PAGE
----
Sen. Blanche Lincoln (D-Ark.) said Tuesday she won't return contributions she's received from Goldman Sachs employees.

Lincoln, who's authoring a section of the Wall Street reform bill that regulates derivatives markets, said she'd hold onto contributions from employees of the company, which was charged last week with fraud.

"No," Lincoln said when asked at a press conference if she'd be returning the contributions.

Lincoln said that while she had refused to accept funds from companies on the Troubled Asset Relief Program (TARP), since Goldman was receiving no government support, she would accept the contributions.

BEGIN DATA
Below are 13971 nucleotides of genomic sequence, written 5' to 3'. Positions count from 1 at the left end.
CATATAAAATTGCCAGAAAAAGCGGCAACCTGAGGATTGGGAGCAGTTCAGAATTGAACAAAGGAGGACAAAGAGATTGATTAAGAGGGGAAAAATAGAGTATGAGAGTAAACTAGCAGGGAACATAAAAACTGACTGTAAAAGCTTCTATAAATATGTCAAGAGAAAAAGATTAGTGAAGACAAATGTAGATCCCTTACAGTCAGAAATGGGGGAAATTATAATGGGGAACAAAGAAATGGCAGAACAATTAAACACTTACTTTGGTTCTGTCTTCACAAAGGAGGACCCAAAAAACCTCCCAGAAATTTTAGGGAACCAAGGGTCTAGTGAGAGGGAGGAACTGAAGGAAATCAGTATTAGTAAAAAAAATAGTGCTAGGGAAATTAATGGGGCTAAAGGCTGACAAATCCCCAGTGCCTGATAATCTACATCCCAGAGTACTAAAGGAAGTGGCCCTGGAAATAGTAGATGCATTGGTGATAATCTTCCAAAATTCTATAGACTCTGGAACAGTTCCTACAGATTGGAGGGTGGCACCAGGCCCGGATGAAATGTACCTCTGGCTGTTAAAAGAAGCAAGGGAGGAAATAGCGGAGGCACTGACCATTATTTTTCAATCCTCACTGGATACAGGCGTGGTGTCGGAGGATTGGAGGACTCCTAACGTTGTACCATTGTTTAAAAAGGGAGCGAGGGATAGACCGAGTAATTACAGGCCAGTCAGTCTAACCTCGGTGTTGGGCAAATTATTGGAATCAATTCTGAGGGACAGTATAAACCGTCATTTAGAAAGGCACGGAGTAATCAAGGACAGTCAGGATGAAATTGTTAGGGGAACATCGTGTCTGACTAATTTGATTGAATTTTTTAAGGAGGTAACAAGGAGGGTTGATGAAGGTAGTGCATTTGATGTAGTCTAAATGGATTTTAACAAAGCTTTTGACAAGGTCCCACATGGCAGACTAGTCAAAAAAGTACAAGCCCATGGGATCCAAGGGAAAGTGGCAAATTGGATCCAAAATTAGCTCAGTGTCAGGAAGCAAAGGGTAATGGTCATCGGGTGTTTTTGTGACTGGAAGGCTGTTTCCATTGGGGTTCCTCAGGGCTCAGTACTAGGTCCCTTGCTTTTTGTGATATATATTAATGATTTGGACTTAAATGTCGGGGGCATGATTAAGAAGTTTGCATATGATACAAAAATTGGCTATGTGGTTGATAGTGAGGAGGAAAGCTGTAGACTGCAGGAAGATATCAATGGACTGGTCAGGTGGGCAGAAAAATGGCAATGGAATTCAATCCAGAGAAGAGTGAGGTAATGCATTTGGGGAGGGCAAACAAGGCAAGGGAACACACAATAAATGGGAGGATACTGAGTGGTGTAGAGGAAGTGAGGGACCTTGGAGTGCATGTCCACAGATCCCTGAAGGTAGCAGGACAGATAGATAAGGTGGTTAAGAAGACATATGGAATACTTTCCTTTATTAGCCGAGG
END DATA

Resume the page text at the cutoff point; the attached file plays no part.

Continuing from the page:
She also reasoned that her contributions from Goldman employees were in no way above and beyond the contributions she might have received from any other company's employees.

"I don't think I've accepted contributions disproportionately from any group," she said.

At least one Senate candidate, Rep. Mark Kirk (R-Ill.), has said he'll return monies from Goldman.

The Wall Street titan was hit with fraud charges by the Securities and Exchange Commission (SEC) last week, which alleged the firm had failed to disclose to clients that a financial instrument it had offered was crafted by a hedge funder who had bet on its failure.

Lincoln's section of the financial reform bill would address derivatives, which were used in part of the instrument Goldman had constructed in its alleged fraud.